Can’t wait to get outside after these chilly winter months? Most of us have been wishing for warm sunshine, bike rides, not having to wear big, insulated jackets and beautiful, blooming plants. As much as all of these sound nice, those who have asthma and/or allergies aren’t always thrilled about spring returning. Pollen really packs a punch!
Spring pollen from trees, grass and other plants is blown into the air all around us, making it almost impossible to avoid. Pollen can blow up to 50 miles, so you don’t have to be standing right next to a tree or a flower bed to come into contact with it.
Allergic reactions to pollen can cause symptoms in your throat, nose, lungs, sinuses, ears, lining of the stomach or skin. Allergies can also heighten asthma symptoms, making it harder to breathe. And it may not always just be pollen causing symptoms. Air pollution and temperature changes can worsen your symptoms.
There are a few ways to enjoy the outdoors while keeping your asthma at bay. Try to avoid going outside when pollen levels are high, usually 5 a.m. through 10 a.m. You can also track pollen levels on multiple websites and mobile apps. Turn on your air conditioning instead of opening your windows. Wash your clothes and take a shower after being outside so as to not transfer pollen indoors.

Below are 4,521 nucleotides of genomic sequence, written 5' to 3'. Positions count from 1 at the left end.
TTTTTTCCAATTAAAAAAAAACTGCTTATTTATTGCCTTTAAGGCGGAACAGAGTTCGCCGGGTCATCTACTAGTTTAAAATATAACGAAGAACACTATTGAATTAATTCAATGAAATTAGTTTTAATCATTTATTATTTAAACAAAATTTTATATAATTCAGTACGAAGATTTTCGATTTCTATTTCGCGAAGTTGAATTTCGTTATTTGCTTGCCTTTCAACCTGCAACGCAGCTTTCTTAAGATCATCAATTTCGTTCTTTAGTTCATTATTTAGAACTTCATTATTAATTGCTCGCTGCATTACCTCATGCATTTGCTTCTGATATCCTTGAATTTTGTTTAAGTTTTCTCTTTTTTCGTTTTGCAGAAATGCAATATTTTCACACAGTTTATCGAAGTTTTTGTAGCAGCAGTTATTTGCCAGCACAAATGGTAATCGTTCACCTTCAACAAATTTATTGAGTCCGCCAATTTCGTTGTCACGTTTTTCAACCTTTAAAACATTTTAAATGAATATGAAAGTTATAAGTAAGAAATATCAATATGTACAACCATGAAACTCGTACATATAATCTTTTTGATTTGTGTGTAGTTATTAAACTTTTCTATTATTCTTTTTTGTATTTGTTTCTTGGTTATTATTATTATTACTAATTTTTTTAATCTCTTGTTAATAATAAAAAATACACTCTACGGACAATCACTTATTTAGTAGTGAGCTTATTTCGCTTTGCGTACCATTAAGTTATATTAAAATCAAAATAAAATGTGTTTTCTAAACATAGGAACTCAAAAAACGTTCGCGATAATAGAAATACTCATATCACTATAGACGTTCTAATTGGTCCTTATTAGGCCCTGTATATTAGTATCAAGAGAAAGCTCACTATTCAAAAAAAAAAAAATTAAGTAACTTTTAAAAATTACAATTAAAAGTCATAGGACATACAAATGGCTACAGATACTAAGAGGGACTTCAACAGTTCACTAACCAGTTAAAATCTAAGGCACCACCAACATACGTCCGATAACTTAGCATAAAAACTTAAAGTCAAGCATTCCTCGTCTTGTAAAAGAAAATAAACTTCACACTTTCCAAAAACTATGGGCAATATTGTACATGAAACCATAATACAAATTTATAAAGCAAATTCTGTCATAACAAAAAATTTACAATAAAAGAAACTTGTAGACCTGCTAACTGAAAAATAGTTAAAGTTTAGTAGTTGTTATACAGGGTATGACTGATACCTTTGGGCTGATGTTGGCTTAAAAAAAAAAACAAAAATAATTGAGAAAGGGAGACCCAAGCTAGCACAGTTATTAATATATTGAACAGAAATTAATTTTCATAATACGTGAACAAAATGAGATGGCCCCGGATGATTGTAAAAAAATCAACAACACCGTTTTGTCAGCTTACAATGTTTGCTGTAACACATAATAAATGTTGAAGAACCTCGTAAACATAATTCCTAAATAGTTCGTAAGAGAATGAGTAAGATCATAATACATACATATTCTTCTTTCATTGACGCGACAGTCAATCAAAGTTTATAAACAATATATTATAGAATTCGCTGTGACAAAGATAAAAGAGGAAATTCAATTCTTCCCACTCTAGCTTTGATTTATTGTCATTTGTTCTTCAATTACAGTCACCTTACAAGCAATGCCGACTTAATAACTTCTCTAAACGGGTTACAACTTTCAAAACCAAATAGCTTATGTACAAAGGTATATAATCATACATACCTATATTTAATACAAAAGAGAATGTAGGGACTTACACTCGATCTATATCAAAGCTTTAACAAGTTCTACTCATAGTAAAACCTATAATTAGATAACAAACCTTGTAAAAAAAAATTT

Find someone else to take care of your yard and lawn. Keeping your grass short will help keep pollen at bay. If you must do it yourself, wear a mask and take your medication beforehand to minimize pollen inhalation.
If you hang your clothes and other items outside to dry, don’t. Dry them indoors. If you work out, do it inside. If you do exercise outside, take your asthma medications before you go to help prevent an asthma attack.
These steps help keep your allergies and asthma under control. However, they aren’t always enough. Medication may need to be used to alleviate your symptoms during the high-pollen spring months. Consult your primary care provider if you know you’ll need medications for the upcoming seasons. It’s best to be prepared.
If you have asthma, make sure your prescriptions are filled before spring arrives. It’s also a good idea to have quick-relief medication around in case of flare-ups. Some people stop using their asthma medications during the off seasons because they feel fine. If you’re one of them, get back on track before spring catches you off guard.
Follow any treatment plans you have for asthma and/or allergies. Also, wear an allergy bracelet. Sometimes a person may be unable to speak due to shortness of breath. Allergy bracelets can be life savers if you’re in a place where no one knows you have asthma or allergies. It is recommended you wear these medical identity badges all the time to alert medical workers in an emergency. Better safe than sorry.
Make sure you talk with your primary care provider if you have trouble controlling your asthma or allergy symptoms during spring. If you are having more severe allergies or asthma, please schedule a visit with your primary care provider as soon as possible. If you do not have a primary care provider, please call 317-880-8687.
Nydia Nunez-Estrada, M.D.
Eskenazi Health Urgent Care East